“That pissed me off just because I feel if my daughter is around anything I should have known that day,” Slack said.

    The fight video is not being shown to parents or the public because police say it is evidence.

    “I can’t ever believe in a million years. I mean I would have to see the proof to believe it,” parent Amy Bickling said.

    MUST READ: Romney Comes Out On Top In Presidential ‘Roach Race’

    Hands of Our Future Daycare, located at 868 S. State St., has had its City of Dover Business License suspended pending a hearing.

    The Dover Police Department arranged for a meeting Monday night for parents or legal guardians of the daycare’s children to answer questions and help parents find new daycare arrangements.

    Efforts to reach the daycare owner were not successful.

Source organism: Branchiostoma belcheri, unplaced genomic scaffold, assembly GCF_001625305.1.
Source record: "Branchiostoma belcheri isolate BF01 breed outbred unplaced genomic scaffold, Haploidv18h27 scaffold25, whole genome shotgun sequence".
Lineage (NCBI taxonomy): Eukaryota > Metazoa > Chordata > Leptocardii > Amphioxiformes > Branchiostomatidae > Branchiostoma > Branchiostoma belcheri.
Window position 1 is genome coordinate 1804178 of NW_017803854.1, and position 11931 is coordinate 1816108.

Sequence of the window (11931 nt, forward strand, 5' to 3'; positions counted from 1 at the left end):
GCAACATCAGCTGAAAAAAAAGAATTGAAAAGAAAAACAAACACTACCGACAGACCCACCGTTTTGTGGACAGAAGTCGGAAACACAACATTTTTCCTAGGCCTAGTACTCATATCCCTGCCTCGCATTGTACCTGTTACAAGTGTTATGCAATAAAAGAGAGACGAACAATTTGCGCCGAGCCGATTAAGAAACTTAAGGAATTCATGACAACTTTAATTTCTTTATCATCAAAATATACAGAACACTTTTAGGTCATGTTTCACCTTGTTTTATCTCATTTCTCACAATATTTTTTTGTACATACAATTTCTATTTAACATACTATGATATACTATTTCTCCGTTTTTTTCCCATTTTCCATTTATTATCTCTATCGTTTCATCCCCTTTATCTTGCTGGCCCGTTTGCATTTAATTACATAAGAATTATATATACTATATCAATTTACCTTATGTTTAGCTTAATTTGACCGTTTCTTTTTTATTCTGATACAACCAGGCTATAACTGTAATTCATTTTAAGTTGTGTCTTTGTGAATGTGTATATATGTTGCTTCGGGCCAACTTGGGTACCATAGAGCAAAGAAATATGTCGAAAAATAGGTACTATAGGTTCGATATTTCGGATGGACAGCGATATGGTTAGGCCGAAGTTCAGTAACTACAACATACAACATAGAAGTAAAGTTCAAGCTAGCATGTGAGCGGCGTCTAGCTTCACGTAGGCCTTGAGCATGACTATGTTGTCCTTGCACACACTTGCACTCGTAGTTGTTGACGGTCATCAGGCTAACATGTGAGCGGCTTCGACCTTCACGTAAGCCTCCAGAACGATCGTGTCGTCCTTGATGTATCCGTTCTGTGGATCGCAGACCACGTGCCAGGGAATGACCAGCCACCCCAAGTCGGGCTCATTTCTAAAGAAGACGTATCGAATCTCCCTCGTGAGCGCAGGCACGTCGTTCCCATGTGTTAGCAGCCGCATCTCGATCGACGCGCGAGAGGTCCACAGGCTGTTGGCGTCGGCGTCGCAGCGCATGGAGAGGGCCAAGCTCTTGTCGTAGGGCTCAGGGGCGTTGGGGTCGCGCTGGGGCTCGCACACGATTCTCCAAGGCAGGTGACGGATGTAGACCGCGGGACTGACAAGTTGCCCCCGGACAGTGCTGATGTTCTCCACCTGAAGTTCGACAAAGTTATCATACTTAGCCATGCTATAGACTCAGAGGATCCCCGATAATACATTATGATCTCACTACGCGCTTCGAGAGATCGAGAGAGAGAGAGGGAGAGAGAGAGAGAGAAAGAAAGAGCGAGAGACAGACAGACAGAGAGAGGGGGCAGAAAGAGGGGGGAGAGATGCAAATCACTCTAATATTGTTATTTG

25. Ametia says:


  26. rikyrah says:

    Rachel Maddow on the fight against voter suppression in Ohio.

    Segment one explains what’s happening.

    Segment two has an interview with the two Democratic officials who were suspended for voting to extend early voting.

  27. rikyrah says:

    Rachel Maddow opened with Akin, and continued to make the case that there’s not an iota of difference between him and GOP War on Women General Paul Ryan.

  28. Ametia says:

    Survey shows public wants federal services
    By Steve Vogel, Published: August 20
    The Washington Post

    A majority of Americans would rather see higher taxes on the wealthy before cuts are made to public services such as food safety and border security, according to a survey released Monday by a major federal employee union.

    “Some political rhetoric would have you believe that Americans today have an ‘austerity at any cost’ view of the federal budget,” Colleen Kelley, president of the National Treasury Employees Union, said in a statement. “The fact is that most Americans, when asked about specific services, believe the government should invest more in providing such services.”<b.